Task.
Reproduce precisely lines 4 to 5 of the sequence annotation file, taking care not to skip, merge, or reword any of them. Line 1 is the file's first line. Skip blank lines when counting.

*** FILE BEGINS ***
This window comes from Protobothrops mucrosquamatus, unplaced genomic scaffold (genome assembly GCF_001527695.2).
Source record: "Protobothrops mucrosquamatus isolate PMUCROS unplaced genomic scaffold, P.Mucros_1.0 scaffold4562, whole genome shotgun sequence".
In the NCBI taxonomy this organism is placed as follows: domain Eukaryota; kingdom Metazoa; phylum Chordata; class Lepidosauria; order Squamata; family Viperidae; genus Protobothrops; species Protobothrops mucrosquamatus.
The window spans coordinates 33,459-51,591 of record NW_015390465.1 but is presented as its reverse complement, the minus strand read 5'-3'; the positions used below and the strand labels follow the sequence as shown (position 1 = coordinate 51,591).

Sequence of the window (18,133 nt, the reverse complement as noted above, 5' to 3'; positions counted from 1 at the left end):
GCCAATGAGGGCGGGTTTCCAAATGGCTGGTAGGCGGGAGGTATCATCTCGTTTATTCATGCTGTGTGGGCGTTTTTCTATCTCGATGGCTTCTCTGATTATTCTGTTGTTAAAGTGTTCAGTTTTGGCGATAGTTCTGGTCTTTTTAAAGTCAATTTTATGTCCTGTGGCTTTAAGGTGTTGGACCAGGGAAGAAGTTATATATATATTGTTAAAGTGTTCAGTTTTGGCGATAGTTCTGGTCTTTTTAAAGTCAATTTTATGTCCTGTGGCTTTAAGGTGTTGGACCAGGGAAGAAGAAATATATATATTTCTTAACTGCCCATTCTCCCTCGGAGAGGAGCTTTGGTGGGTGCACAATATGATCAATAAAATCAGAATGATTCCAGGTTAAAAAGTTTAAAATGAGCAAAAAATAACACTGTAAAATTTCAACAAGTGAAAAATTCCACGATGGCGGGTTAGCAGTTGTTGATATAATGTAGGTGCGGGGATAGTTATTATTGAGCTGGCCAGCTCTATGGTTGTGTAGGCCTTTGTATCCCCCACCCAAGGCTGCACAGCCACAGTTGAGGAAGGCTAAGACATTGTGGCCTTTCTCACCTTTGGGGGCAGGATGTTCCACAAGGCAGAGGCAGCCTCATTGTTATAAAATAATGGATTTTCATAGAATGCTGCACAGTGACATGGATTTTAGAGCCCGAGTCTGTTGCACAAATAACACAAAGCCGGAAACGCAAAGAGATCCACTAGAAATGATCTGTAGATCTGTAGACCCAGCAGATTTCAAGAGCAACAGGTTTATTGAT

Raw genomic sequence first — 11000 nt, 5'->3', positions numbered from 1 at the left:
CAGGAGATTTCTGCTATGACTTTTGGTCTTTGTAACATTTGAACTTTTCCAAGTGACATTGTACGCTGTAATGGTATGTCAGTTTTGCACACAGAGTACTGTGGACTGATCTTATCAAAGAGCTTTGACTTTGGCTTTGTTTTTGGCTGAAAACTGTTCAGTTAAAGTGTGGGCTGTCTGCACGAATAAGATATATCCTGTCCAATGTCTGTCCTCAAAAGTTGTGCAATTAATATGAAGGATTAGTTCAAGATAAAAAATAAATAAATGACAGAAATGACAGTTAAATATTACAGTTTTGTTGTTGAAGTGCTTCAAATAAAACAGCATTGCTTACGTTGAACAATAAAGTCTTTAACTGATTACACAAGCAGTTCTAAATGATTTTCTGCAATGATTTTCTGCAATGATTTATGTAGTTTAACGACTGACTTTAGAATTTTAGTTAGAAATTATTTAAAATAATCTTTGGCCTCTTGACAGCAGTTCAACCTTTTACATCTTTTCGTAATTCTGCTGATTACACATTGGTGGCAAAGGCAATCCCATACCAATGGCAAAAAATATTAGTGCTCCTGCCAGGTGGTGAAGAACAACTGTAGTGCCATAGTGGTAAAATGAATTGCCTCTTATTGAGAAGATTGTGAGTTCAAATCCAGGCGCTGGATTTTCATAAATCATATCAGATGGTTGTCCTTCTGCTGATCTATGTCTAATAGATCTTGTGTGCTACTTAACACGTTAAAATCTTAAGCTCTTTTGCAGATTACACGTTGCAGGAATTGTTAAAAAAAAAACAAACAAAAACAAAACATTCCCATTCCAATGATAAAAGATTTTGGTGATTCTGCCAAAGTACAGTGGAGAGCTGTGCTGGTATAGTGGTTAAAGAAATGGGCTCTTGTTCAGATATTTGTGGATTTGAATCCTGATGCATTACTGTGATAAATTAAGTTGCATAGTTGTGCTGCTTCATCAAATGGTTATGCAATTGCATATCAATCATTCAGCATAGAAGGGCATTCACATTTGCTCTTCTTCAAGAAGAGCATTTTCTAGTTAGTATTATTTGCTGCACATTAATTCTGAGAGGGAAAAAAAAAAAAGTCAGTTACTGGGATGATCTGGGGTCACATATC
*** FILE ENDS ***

The window spans coordinates 33,459-51,591 of record NW_015390465.1 but is presented as its reverse complement, the minus strand read 5'-3'; the positions used below and the strand labels follow the sequence as shown (position 1 = coordinate 51,591).

Sequence of the window (18,133 nt, the reverse complement as noted above, 5' to 3'; positions counted from 1 at the left end):